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Innovative Money House is already leading the way in tackling youth homelessness

Posted on 16 March 2016

New research reveals money confidence training dramatically reduces eviction rates, as The Hyde Group welcomes George Osborne plans to tackle homelessness.

Not ONE single social housing tenant has been evicted from their homes after attending an innovative financial confidence training course run by The Hyde Group, new research has revealed.

As Chancellor George Osborne unveiled plans to spend more than £110million on ending the scandal of rough sleepers in today's budget, the research shows that the Hyde Group is already leading the way in implementing plans to reduce homelessness.

The Hyde Group’s award-nominated The Money House training programme, which is aimed at supporting young people residents to cope better with their finances and develop skills to live independently, has seen eviction rates drop dramatically.

The course helps tenants to manage a personal budget, understand bills and housing costs. It also teaches them how to choose a utility provider, avoid eviction and how to borrow money responsibly.

The Money House focuses specifically on social housing tenants who are the most likely to be financial excluded – such as young people. Over 400 have so far attending the course which The Hyde Group is now looking to expand to other areas in South East London. Key findings are:

  • Not a single tenant (of those sampled by The Hyde Group) has been evicted after attending the course – compared to a 12% eviction rate across the general population in the same age group.
  • Just one in ten (11%) 16-25 year olds owed more than £500 to their landlords compared to 33% who did not attend the training course.
  • 90% say their financial confidence and budgeting has increased
  • 82% say they have a better understanding of Universal Credit
  • 22% were in credit with their landlords three months after attending the course: compared to 11% who did not attend the course.

The interactive and fun training, which takes place in a real flat in Woolwich, is far removed from the traditional classroom approach and is led by trainers experienced in dealing with young people.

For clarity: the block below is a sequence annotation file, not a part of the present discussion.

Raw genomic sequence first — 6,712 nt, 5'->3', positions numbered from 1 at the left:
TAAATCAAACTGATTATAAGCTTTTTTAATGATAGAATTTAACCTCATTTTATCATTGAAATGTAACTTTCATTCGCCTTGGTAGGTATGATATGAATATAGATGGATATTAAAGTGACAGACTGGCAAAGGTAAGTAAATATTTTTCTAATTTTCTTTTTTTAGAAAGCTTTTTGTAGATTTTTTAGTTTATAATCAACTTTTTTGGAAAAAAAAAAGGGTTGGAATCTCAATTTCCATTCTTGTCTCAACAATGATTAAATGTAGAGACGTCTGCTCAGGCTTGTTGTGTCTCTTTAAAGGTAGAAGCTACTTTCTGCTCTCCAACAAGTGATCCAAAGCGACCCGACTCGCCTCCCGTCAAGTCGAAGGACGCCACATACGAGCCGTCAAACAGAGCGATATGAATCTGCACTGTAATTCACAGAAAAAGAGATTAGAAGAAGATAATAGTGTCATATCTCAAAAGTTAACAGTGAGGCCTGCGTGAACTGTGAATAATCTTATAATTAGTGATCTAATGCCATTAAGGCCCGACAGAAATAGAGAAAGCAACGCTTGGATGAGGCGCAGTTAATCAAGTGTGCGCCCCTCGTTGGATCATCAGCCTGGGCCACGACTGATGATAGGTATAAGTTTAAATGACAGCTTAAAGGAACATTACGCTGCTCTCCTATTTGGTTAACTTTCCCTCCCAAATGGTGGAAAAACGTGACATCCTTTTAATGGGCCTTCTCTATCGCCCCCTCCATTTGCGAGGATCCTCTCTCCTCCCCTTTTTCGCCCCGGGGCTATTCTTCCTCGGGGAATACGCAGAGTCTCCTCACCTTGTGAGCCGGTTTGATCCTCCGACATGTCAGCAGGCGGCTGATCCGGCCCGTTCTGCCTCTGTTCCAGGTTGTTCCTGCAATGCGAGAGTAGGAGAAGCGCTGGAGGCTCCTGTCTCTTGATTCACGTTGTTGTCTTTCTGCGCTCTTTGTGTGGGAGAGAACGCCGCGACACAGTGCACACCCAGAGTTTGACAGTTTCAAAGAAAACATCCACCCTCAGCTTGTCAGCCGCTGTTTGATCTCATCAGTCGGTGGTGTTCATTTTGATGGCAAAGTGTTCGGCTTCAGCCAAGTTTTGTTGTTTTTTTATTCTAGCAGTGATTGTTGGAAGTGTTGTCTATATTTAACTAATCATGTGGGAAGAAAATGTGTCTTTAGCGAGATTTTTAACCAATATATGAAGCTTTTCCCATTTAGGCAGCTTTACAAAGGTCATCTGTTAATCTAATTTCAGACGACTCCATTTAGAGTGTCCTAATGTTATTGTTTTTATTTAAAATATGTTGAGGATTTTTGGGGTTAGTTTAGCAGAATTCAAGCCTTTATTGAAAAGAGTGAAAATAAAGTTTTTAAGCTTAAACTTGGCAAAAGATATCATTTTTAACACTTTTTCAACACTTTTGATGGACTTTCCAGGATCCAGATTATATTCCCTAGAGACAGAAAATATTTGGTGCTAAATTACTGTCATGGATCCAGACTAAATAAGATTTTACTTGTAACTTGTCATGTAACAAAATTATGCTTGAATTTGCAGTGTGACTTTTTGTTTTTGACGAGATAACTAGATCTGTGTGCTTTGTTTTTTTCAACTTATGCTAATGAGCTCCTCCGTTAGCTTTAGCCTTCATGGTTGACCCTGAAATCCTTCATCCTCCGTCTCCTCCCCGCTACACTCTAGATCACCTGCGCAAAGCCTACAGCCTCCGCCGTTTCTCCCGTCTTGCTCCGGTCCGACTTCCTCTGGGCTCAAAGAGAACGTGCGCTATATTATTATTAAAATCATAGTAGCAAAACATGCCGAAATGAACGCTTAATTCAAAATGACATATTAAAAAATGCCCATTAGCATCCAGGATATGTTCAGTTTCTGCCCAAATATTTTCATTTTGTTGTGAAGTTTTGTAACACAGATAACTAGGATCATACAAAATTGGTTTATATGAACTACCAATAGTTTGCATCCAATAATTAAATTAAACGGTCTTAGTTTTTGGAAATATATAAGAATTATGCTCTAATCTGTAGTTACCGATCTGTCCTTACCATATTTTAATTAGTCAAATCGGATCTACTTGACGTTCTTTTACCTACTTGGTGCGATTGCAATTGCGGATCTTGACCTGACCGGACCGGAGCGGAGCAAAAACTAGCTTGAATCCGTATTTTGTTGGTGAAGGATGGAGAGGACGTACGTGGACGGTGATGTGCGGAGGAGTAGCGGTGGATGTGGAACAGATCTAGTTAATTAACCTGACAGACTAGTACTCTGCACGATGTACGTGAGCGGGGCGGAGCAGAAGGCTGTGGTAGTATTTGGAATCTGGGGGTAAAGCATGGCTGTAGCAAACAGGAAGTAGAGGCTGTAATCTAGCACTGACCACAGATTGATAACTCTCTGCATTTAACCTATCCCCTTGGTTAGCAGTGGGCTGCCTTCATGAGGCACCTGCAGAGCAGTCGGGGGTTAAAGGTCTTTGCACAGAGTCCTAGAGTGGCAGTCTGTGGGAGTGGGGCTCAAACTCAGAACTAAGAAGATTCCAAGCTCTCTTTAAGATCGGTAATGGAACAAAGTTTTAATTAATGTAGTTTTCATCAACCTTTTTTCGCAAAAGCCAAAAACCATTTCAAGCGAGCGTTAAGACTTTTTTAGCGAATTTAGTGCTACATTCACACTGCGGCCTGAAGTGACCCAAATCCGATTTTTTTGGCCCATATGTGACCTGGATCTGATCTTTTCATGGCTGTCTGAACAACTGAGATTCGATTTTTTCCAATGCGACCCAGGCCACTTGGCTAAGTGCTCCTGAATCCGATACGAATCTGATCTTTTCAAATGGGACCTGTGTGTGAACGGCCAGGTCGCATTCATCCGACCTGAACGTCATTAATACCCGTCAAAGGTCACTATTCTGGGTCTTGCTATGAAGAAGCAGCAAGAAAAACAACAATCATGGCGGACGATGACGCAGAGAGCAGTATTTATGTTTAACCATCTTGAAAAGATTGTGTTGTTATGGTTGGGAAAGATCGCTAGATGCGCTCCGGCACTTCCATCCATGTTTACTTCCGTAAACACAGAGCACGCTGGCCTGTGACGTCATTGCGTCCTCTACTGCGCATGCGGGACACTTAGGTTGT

Participants are guided through how to read and understand real utility bills; electric meters; rent letters and tenancy agreements and are given practical tips to help them maintain their tenancy. They are even taught how to cook a meal from scratch on a budget.

In the London Borough of Greenwich, social housing tenants are four times more likely to be evicted for rent arrears if they are under the age of 25 than over. Half of those seeking help with homelessness are under 25.

Many of the young people who attend they Money House report that they went on to educate other members of their family about budgeting and debt have the confidence to ask for help if they are suffering money difficulties.

Tom Gardiner, Hyde Plus Special Projects Manager, said: “Homelessness destroys lives. It is hard to recover from as it affects mental health and the lack of a permanent address makes it hard to find employment.

“Our research shows that financial confidence training courses such as The Money House also have a real impact on the lives of young social housing tenants by giving them the skills and confidence to manage household budgets and debts.

“We have had a number of people turn up badly in debt – with many not understanding how serious the problem was and lacking the confidence to ask for help. But the end of the course, nine in ten say they feel more financially confident and are able to budget better.”

Dayle Clark, 21, from Greenwich, who has attended The Money House said: “It is a good experience and I will use it throughout my life. I’ve learnt so much and I didn’t want to leave. It helped to grow my confidence as well, being able to speak to people when normally I get nervous”.

The Hyde Group are now hoping to expand the project to neighbouring Lewisham in 2017 and can sell the materials and training on how to deliver The Money House to other local authorities.